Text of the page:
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Supernovas & Remnants

Supernovas are some of the brightest events in the universe, occasionally outshining entire galaxies at their peak. Many supernovas can be seen from billions of light-years away, and nearby supernovas in past centuries have been visible during the daytime. Today, astronomers distinguish two types of supernova: those involving white dwarfs, and those that are the explosions of very massive stars. Both types are responsible for creating and spreading new elements through space, which are the chemical building blocks for the next generation of stars and planets.

Our Work

Center for Astrophysics | Harvard & Smithsonian astronomers use many tools to understand supernovas and their remnants:

  • Studying the varieties of core-collapse supernovas to learn about their similarities and differences. In particular, a rare type known as a “superluminous” supernova may occur in environments rich in heavier elements that astronomers call “metals”. However, it’s uncertain if all such supernovas happen that way.
    Astronomers Discover ‘Heavy Metal’ Supernova Rocking Out

  • Monitoring the closest supernova of recent years: the explosion known as Supernova 1987A. This supernova was the explosion of a very massive blue star in a neighboring galaxy, the Large Magellanic Cloud. Its relative closeness to the Milky Way has let astronomers track the remnant using NASA’s Chandra X-ray Observatory, the Hubble Space Telescope, and other instruments. They have learned the remnant has some mysterious features that make Supernova 1987A unique.
    The Dawn of a New Era for Supernova 1987A

  • Observing Type Ia supernovas and their remnants to determine exactly what the original system contained before the explosion. Specifically, we still don’t know if Type Ia supernovas involve two white dwarfs or a white dwarf in a binary with an ordinary star — or if the supernovas we see represent both types of progenitor systems.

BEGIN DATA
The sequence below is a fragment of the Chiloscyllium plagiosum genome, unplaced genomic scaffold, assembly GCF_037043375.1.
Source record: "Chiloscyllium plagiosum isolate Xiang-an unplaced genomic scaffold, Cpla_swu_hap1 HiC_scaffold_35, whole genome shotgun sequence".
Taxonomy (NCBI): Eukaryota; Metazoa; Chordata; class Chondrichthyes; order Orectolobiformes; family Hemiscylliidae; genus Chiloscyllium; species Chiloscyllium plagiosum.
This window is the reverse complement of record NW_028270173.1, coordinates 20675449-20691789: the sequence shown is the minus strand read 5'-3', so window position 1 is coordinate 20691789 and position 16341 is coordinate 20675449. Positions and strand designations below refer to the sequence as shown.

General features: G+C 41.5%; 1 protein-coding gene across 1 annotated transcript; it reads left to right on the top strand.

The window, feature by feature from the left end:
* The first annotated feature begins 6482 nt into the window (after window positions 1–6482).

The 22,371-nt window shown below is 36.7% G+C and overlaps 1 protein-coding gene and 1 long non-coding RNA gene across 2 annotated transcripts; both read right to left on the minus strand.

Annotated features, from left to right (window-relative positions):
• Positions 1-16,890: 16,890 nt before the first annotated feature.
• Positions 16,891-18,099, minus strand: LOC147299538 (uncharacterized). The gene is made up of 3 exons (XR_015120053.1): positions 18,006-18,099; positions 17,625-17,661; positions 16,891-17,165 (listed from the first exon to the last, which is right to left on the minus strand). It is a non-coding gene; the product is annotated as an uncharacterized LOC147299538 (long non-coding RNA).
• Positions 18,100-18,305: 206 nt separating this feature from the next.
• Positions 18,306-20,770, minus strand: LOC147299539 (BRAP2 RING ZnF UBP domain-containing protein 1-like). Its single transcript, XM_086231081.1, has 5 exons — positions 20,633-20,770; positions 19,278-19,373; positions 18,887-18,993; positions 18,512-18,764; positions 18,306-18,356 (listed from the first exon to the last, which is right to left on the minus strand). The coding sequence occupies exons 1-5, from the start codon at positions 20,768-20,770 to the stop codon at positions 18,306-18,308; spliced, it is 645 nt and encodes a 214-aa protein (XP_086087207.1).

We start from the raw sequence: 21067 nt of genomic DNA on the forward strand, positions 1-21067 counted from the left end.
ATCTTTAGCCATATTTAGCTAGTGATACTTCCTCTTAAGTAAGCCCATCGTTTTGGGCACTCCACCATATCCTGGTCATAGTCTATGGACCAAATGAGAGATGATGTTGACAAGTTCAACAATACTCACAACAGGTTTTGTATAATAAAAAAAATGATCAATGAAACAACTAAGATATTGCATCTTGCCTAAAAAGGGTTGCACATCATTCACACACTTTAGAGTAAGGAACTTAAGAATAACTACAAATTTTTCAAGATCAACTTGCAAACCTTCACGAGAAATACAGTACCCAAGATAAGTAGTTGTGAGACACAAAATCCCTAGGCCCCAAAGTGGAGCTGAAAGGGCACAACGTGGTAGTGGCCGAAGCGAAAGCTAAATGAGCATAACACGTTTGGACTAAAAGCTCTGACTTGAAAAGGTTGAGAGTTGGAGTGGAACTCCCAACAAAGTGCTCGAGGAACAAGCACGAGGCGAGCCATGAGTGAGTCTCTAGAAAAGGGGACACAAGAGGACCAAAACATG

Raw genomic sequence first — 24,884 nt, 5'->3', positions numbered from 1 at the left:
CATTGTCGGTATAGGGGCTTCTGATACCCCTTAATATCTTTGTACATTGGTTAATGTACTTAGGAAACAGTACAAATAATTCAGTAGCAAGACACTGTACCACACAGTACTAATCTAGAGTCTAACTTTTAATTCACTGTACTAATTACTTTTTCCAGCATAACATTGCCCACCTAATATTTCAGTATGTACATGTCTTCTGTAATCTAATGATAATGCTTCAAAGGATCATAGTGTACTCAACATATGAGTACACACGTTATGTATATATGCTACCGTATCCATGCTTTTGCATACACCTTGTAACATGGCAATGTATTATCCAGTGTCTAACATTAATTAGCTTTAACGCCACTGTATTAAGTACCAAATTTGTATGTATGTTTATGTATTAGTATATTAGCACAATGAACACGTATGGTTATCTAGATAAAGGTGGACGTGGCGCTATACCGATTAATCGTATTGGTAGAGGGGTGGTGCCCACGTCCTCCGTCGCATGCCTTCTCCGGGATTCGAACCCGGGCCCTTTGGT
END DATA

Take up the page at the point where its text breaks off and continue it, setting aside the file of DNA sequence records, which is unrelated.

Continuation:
First Discovery of a Binary Companion for a Type Ia Supernova

  • Studying supernova remnants in multiple kinds of light, to reconstruct their interiors and the processes shaping them. Astronomers use the Chandra X-ray Observatory, the CfA’s Very Energetic Radiation Imaging Telescope Array System (VERITAS), and other instruments to trace the high energy collisions, magnetic fields, and shock waves inside remnants. That includes studies of Tycho’s Supernova, a nearby explosion observed by Tycho Brahe in 1572, which we now know was a Type Ia supernova. This remnant’s nearness to us, along with its relative recency, means we have a lot of excellent data on the system.
    Tycho's Supernova Remnant: Chandra Movie Captures Expanding Debris From a Stellar Explosion

  • Modeling supernovas using computer simulations, to understand the ways they explode. These studies are particularly important for tracking the creation of new elements, but also for identifying the sources of unusual supernovas. Scientists suspect the bright transient sources known as long-duration gamma ray bursts are energetic supernovas, and theoretical work has helped cement that connection.
    The Gamma Ray Burst – Supernova Connection

Chandra X-ray Observatory image of the supernova remnant Cassiopeia A

This NASA's Chandra X-ray Observatory image shows glowing material in the Cassiopeia A supernova remnant. The explosions of giant stars seed the cosmos with new chemical elements, providing the raw materials for future stars and planets.